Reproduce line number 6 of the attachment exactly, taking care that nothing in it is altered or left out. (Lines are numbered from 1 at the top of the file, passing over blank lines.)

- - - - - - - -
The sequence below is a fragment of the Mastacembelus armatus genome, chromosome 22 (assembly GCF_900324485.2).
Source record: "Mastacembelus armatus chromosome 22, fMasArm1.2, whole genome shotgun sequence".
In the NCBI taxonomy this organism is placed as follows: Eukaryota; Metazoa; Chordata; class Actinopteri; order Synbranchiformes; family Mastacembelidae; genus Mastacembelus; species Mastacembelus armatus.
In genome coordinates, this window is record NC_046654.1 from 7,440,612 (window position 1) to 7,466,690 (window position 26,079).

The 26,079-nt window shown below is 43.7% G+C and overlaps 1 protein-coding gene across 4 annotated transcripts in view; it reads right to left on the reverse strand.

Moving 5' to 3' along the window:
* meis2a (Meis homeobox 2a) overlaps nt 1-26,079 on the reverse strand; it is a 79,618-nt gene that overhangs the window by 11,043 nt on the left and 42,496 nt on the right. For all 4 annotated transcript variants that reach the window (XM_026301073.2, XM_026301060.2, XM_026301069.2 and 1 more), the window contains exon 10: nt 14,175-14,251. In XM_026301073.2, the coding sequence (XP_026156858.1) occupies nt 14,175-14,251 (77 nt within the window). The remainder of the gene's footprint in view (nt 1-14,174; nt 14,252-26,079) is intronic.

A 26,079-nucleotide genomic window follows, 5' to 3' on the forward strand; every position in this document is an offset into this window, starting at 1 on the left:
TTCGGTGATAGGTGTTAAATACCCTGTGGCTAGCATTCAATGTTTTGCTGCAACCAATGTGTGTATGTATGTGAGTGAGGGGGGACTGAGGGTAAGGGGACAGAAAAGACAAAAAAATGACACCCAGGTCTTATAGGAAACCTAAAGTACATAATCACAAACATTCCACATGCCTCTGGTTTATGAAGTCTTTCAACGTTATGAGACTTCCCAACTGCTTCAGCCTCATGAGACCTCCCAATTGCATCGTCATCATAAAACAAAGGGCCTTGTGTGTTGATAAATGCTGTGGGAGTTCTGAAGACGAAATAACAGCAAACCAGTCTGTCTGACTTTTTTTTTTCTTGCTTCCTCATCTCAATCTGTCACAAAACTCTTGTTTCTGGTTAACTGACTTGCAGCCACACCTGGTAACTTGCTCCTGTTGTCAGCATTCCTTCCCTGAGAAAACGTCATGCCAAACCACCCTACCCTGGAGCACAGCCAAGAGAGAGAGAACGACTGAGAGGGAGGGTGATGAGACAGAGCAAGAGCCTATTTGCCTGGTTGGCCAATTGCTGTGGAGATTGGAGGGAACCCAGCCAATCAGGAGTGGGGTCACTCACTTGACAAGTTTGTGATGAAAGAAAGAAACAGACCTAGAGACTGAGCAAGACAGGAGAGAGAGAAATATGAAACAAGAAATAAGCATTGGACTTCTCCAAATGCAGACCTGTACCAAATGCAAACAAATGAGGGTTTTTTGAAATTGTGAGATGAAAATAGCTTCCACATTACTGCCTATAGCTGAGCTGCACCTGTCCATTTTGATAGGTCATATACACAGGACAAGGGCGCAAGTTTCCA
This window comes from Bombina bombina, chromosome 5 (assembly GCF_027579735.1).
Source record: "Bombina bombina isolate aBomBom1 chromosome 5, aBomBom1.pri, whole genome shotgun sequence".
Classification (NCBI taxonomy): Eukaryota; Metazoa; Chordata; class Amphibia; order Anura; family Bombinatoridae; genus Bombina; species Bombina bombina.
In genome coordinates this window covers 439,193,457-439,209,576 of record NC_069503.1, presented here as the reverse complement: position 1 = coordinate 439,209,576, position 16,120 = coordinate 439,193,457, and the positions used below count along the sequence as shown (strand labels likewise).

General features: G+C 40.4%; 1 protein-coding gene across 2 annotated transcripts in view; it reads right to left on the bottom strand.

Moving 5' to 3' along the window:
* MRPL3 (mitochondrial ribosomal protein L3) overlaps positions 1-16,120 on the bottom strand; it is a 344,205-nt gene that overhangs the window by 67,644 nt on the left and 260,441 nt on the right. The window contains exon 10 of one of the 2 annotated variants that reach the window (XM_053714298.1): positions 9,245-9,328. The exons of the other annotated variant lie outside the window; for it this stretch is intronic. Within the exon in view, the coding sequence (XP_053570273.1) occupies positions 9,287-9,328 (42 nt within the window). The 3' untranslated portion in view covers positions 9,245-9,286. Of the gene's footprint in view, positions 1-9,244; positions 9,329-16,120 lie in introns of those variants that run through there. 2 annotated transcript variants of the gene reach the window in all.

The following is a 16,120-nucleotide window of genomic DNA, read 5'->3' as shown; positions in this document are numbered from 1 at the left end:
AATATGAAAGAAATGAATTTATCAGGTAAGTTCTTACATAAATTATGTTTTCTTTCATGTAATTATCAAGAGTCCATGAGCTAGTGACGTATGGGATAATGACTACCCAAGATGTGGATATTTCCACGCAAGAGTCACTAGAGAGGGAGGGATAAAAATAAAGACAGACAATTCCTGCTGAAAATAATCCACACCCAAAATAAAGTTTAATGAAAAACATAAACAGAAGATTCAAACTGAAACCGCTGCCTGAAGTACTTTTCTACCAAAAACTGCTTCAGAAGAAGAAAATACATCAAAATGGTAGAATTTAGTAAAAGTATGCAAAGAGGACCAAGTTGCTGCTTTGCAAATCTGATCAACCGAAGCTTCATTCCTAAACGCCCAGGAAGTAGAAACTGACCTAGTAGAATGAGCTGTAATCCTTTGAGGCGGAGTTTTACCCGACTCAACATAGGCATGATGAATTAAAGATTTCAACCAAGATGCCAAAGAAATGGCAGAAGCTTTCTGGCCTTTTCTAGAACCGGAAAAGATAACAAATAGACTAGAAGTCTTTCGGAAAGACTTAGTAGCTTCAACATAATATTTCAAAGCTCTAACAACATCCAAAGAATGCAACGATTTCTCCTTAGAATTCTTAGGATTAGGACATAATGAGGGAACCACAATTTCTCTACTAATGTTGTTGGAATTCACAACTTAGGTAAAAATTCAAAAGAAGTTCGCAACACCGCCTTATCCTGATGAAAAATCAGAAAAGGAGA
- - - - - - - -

Moving 5' to 3' along the window: